As it grew darker, the crowd got thicker. Apparently the artist on stage was a popular one among the masses gathered here. Sam Blacky was encouraging them do dance even more with her tracks and the fire took on a new intensity. Not only did it come from the dragon, but now the stage as well. The heat radiating from the flames was almost as intense as the cheers and dancing. At this point, the crowd was almost to thick to get through - especially with my camera bag on my back. So, I wandered to the very back and climbed the side of a metal art installation. Another photographer walked by and gave me a high five and laughed. "That's one way to get the shot," he quipped and disappeared into the mass of bodies.
I climbed as far as I could and watched from above as the crowd kept at it. Out of the way of everyone, I focused on getting that dragon photo. If you look at the featured image for this blog post, the dragon was well worth the wait. I didn't notice how great the photo was until I looked on the computer on Monday in the office. I may be completely wrong, but I swear the fire coming from the dragon looks like a T-Rex skull. Sure, it's like looking at clouds... everyone sees something different. But the flames in that photo screams giant reptile.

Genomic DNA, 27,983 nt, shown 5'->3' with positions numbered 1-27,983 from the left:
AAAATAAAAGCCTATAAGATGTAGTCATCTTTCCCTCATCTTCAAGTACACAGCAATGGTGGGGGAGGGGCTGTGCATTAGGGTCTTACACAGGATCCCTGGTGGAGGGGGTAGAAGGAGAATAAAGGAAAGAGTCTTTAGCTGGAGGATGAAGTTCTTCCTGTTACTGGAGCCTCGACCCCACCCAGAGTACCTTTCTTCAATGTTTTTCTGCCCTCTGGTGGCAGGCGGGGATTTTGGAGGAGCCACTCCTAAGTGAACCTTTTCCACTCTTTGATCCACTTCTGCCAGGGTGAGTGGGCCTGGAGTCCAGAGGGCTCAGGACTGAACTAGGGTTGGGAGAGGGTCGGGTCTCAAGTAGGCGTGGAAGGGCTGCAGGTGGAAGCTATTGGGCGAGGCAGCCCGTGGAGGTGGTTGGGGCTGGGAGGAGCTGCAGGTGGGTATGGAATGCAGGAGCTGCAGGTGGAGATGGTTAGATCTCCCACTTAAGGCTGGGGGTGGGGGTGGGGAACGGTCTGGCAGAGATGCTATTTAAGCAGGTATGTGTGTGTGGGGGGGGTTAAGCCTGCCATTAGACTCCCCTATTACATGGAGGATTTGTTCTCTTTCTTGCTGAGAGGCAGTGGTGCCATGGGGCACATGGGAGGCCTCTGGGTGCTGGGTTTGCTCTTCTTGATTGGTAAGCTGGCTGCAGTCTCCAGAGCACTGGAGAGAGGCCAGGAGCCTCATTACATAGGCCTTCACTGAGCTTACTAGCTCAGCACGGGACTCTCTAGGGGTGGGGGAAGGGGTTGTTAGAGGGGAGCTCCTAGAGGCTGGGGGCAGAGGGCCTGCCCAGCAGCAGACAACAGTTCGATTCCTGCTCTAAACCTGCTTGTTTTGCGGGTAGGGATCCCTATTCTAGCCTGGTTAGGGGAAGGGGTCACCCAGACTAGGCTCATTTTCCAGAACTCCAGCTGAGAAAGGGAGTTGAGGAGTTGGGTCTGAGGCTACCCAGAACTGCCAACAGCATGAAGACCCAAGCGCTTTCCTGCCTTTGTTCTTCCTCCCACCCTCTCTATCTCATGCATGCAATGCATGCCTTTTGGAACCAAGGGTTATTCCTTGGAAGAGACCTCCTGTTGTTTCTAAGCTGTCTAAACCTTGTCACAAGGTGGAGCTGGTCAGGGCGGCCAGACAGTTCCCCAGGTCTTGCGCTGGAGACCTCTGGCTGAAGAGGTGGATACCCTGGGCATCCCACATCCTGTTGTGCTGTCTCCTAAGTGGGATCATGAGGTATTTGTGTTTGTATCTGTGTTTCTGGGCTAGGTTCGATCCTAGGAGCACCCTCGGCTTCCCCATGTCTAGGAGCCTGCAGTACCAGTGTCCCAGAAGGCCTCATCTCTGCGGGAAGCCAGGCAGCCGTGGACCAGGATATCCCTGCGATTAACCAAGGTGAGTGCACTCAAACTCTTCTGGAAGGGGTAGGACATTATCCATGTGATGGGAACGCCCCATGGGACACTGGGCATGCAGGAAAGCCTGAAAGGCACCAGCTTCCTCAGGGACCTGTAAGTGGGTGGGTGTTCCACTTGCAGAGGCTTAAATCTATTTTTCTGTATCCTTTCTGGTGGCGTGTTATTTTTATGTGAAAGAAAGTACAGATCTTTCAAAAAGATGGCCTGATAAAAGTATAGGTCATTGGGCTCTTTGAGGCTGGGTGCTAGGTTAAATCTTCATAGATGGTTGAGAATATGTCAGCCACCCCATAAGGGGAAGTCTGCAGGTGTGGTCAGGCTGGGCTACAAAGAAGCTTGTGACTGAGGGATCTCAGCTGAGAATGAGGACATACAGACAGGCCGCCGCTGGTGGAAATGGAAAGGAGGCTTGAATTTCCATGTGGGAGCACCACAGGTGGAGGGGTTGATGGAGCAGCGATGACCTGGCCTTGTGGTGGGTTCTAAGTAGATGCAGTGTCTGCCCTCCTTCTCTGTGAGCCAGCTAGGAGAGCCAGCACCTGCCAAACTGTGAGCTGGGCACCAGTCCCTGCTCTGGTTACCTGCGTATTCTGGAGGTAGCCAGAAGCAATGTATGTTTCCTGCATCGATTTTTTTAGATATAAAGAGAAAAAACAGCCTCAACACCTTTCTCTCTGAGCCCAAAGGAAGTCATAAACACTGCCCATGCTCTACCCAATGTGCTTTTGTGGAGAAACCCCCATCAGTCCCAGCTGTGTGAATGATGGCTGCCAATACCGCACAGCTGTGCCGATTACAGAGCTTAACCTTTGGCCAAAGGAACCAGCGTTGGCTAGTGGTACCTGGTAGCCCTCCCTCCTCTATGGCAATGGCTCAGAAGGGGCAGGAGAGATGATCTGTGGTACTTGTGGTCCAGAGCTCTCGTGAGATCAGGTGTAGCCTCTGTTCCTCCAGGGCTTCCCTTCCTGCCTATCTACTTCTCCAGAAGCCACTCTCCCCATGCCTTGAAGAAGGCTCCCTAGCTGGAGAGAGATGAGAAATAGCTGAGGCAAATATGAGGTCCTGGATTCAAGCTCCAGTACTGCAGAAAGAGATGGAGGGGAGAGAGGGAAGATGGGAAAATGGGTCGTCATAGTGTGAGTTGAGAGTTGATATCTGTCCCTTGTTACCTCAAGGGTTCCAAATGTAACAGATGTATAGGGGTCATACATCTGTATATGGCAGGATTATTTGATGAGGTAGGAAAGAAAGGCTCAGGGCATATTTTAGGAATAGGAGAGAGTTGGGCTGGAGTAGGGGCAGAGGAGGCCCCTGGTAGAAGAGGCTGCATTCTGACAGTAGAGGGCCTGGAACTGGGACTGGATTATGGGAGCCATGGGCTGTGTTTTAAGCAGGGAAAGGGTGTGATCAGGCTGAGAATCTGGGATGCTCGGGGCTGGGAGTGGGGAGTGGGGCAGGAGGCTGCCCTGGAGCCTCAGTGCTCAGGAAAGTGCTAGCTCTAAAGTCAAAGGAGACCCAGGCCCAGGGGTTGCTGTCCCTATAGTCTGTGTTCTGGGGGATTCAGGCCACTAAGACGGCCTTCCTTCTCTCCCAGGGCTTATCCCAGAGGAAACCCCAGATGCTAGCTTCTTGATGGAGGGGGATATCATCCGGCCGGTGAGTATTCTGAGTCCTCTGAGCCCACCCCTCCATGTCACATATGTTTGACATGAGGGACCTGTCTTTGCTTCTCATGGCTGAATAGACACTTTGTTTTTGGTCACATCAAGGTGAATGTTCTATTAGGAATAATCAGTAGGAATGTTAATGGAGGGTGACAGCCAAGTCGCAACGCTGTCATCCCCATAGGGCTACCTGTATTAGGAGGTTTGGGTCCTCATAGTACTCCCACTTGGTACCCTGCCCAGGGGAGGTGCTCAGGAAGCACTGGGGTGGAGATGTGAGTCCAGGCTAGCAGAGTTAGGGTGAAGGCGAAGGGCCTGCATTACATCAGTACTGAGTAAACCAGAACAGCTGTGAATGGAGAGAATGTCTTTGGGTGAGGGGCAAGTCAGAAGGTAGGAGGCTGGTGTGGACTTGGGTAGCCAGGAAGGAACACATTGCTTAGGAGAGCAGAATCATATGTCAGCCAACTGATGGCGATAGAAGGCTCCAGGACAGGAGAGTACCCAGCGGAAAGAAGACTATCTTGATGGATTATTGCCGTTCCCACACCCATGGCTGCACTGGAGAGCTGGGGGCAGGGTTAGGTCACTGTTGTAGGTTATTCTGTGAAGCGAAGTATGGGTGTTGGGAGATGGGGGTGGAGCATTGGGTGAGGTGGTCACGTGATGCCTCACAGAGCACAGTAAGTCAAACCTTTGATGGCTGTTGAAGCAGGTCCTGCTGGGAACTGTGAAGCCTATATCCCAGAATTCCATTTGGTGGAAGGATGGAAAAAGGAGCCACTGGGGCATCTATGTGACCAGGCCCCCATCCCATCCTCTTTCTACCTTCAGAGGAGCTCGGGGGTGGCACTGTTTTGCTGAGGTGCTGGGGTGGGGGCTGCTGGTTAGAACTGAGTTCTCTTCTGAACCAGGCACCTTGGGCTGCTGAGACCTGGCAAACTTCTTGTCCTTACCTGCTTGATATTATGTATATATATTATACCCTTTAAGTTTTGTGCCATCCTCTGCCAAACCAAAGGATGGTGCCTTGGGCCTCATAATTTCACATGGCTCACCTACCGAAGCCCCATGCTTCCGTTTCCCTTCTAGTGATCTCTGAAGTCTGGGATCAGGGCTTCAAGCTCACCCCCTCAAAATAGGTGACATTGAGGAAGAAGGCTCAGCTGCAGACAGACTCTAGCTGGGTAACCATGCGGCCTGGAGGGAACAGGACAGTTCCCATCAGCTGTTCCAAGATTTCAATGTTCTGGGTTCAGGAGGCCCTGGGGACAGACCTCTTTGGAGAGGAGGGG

Liz returned just after I had gotten off the tower and we agreed to have one last push through the crowd before we headed out for the night. That one last push was when I got one of the best photos I think I've ever taken in my life. Ever. I had photographed her earlier in the day on stilts. The silver of her costume was radiant then. At this point she was on her feet, sans stilts and her costume lit up with purple LED lights. I moved closer and snapped around a dozen photos of her. I knew they were good, but I didn't realize just how happy I would be with them later. So, purple raincloud woman (whoever you are) thank you for being an amazing subject to photograph. If anyone knows her, let her know how great she looks.
Half asleep on my feet, Liz and I agreed it was time to call it a night. We headed back and got on the school bus to reach the car. I scrolled through my photos as the bus bumped along the road and smiled. All these happy people would be going strong all weekend long. I however, was headed home to bed. For more photos, check my instagram accounts.